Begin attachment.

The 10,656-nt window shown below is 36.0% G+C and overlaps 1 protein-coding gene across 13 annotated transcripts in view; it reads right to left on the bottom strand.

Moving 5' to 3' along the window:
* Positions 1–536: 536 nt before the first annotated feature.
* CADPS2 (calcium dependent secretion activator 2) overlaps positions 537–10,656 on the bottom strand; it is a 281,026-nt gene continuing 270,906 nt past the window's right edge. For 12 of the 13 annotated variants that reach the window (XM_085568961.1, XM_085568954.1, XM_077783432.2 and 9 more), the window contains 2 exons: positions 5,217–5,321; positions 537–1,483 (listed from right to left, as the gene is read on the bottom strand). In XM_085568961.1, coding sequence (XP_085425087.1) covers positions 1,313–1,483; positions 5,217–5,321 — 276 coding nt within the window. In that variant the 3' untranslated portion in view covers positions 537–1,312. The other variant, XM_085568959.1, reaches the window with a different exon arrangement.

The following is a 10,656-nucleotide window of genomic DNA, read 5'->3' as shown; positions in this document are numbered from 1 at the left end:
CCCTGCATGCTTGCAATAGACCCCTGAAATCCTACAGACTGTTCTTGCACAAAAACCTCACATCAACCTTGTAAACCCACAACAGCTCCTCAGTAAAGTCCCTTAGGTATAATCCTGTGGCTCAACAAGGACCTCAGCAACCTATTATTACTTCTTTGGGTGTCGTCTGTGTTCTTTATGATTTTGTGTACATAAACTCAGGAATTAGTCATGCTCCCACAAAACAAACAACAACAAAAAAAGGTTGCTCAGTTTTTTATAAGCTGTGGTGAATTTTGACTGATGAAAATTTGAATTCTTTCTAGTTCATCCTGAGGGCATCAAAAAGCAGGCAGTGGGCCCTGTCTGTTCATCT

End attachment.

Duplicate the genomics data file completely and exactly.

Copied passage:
The 10,656-nt window shown below is 36.0% G+C and overlaps 1 protein-coding gene across 13 annotated transcripts in view; it reads right to left on the bottom strand.

Moving 5' to 3' along the window:
* Positions 1–536: 536 nt before the first annotated feature.
* CADPS2 (calcium dependent secretion activator 2) overlaps positions 537–10,656 on the bottom strand; it is a 281,026-nt gene continuing 270,906 nt past the window's right edge. For 12 of the 13 annotated variants that reach the window (XM_085568961.1, XM_085568954.1, XM_077783432.2 and 9 more), the window contains 2 exons: positions 5,217–5,321; positions 537–1,483 (listed from right to left, as the gene is read on the bottom strand). In XM_085568961.1, coding sequence (XP_085425087.1) covers positions 1,313–1,483; positions 5,217–5,321 — 276 coding nt within the window. In that variant the 3' untranslated portion in view covers positions 537–1,312. The other variant, XM_085568959.1, reaches the window with a different exon arrangement.

The following is a 10,656-nucleotide window of genomic DNA, read 5'->3' as shown; positions in this document are numbered from 1 at the left end:
CCCTGCATGCTTGCAATAGACCCCTGAAATCCTACAGACTGTTCTTGCACAAAAACCTCACATCAACCTTGTAAACCCACAACAGCTCCTCAGTAAAGTCCCTTAGGTATAATCCTGTGGCTCAACAAGGACCTCAGCAACCTATTATTACTTCTTTGGGTGTCGTCTGTGTTCTTTATGATTTTGTGTACATAAACTCAGGAATTAGTCATGCTCCCACAAAACAAACAACAACAAAAAAAGGTTGCTCAGTTTTTTATAAGCTGTGGTGAATTTTGACTGATGAAAATTTGAATTCTTTCTAGTTCATCCTGAGGGCATCAAAAAGCAGGCAGTGGGCCCTGTCTGTTCATCT